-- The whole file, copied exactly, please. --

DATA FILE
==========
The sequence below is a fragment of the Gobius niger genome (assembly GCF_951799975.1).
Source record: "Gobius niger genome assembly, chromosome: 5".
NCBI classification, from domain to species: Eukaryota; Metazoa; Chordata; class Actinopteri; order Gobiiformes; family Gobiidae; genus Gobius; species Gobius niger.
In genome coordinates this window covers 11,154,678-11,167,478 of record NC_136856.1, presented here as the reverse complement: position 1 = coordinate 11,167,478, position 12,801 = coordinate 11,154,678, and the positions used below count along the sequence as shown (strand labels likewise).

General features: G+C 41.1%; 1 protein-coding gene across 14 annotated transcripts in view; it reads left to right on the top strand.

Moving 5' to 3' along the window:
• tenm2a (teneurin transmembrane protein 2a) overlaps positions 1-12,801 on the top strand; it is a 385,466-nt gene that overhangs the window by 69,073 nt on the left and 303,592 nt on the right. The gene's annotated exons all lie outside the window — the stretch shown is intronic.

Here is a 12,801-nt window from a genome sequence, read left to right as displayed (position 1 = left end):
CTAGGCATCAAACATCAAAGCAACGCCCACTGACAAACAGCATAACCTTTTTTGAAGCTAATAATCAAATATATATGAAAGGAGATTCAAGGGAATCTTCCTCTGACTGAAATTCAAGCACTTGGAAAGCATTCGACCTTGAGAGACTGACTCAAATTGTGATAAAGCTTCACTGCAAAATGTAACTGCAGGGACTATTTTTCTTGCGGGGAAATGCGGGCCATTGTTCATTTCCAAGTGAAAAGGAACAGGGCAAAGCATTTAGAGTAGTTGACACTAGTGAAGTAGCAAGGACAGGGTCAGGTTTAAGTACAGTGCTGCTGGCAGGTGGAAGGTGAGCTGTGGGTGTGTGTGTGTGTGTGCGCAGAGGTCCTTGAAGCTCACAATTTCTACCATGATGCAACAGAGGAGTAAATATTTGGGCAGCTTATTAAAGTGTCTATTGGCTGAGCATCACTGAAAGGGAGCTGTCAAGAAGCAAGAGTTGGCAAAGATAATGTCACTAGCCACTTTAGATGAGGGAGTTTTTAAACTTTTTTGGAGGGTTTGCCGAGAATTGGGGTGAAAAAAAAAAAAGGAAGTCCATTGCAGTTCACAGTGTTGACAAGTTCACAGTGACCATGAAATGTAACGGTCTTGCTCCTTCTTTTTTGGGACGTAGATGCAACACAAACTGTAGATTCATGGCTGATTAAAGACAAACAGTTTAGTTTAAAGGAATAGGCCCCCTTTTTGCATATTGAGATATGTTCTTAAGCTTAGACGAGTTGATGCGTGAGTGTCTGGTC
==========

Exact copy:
The sequence below is a fragment of the Gobius niger genome (assembly GCF_951799975.1).
Source record: "Gobius niger genome assembly, chromosome: 5".
NCBI classification, from domain to species: Eukaryota; Metazoa; Chordata; class Actinopteri; order Gobiiformes; family Gobiidae; genus Gobius; species Gobius niger.
In genome coordinates this window covers 11,154,678-11,167,478 of record NC_136856.1, presented here as the reverse complement: position 1 = coordinate 11,167,478, position 12,801 = coordinate 11,154,678, and the positions used below count along the sequence as shown (strand labels likewise).

General features: G+C 41.1%; 1 protein-coding gene across 14 annotated transcripts in view; it reads left to right on the top strand.

Moving 5' to 3' along the window:
• tenm2a (teneurin transmembrane protein 2a) overlaps positions 1-12,801 on the top strand; it is a 385,466-nt gene that overhangs the window by 69,073 nt on the left and 303,592 nt on the right. The gene's annotated exons all lie outside the window — the stretch shown is intronic.

Here is a 12,801-nt window from a genome sequence, read left to right as displayed (position 1 = left end):
CTAGGCATCAAACATCAAAGCAACGCCCACTGACAAACAGCATAACCTTTTTTGAAGCTAATAATCAAATATATATGAAAGGAGATTCAAGGGAATCTTCCTCTGACTGAAATTCAAGCACTTGGAAAGCATTCGACCTTGAGAGACTGACTCAAATTGTGATAAAGCTTCACTGCAAAATGTAACTGCAGGGACTATTTTTCTTGCGGGGAAATGCGGGCCATTGTTCATTTCCAAGTGAAAAGGAACAGGGCAAAGCATTTAGAGTAGTTGACACTAGTGAAGTAGCAAGGACAGGGTCAGGTTTAAGTACAGTGCTGCTGGCAGGTGGAAGGTGAGCTGTGGGTGTGTGTGTGTGTGTGCGCAGAGGTCCTTGAAGCTCACAATTTCTACCATGATGCAACAGAGGAGTAAATATTTGGGCAGCTTATTAAAGTGTCTATTGGCTGAGCATCACTGAAAGGGAGCTGTCAAGAAGCAAGAGTTGGCAAAGATAATGTCACTAGCCACTTTAGATGAGGGAGTTTTTAAACTTTTTTGGAGGGTTTGCCGAGAATTGGGGTGAAAAAAAAAAAAGGAAGTCCATTGCAGTTCACAGTGTTGACAAGTTCACAGTGACCATGAAATGTAACGGTCTTGCTCCTTCTTTTTTGGGACGTAGATGCAACACAAACTGTAGATTCATGGCTGATTAAAGACAAACAGTTTAGTTTAAAGGAATAGGCCCCCTTTTTGCATATTGAGATATGTTCTTAAGCTTAGACGAGTTGATGCGTGAGTGTCTGGTC